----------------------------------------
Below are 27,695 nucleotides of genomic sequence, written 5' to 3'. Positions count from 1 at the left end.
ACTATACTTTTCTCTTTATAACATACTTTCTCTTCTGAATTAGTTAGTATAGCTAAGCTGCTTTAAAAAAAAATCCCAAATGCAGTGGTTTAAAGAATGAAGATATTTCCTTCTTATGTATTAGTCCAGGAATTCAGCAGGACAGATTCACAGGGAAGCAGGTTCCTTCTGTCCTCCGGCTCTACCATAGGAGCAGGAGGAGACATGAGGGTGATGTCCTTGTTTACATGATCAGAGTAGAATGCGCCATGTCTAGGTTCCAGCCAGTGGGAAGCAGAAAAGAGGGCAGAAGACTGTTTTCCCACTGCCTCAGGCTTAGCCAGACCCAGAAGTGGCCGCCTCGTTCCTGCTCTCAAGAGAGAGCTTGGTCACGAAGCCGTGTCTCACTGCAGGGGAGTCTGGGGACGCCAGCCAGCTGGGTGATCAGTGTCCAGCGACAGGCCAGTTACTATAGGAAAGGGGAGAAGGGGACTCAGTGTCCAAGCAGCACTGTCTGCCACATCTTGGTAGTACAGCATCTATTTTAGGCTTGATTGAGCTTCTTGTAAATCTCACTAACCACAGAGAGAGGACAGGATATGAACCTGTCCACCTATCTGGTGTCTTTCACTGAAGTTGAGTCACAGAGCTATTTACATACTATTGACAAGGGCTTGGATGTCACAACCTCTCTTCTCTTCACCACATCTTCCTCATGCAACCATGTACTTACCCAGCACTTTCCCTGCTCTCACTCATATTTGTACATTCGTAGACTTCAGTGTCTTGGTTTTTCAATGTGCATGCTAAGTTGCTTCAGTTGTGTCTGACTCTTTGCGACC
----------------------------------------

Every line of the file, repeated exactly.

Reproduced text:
Below are 27,695 nucleotides of genomic sequence, written 5' to 3'. Positions count from 1 at the left end.
ACTATACTTTTCTCTTTATAACATACTTTCTCTTCTGAATTAGTTAGTATAGCTAAGCTGCTTTAAAAAAAAATCCCAAATGCAGTGGTTTAAAGAATGAAGATATTTCCTTCTTATGTATTAGTCCAGGAATTCAGCAGGACAGATTCACAGGGAAGCAGGTTCCTTCTGTCCTCCGGCTCTACCATAGGAGCAGGAGGAGACATGAGGGTGATGTCCTTGTTTACATGATCAGAGTAGAATGCGCCATGTCTAGGTTCCAGCCAGTGGGAAGCAGAAAAGAGGGCAGAAGACTGTTTTCCCACTGCCTCAGGCTTAGCCAGACCCAGAAGTGGCCGCCTCGTTCCTGCTCTCAAGAGAGAGCTTGGTCACGAAGCCGTGTCTCACTGCAGGGGAGTCTGGGGACGCCAGCCAGCTGGGTGATCAGTGTCCAGCGACAGGCCAGTTACTATAGGAAAGGGGAGAAGGGGACTCAGTGTCCAAGCAGCACTGTCTGCCACATCTTGGTAGTACAGCATCTATTTTAGGCTTGATTGAGCTTCTTGTAAATCTCACTAACCACAGAGAGAGGACAGGATATGAACCTGTCCACCTATCTGGTGTCTTTCACTGAAGTTGAGTCACAGAGCTATTTACATACTATTGACAAGGGCTTGGATGTCACAACCTCTCTTCTCTTCACCACATCTTCCTCATGCAACCATGTACTTACCCAGCACTTTCCCTGCTCTCACTCATATTTGTACATTCGTAGACTTCAGTGTCTTGGTTTTTCAATGTGCATGCTAAGTTGCTTCAGTTGTGTCTGACTCTTTGCGACC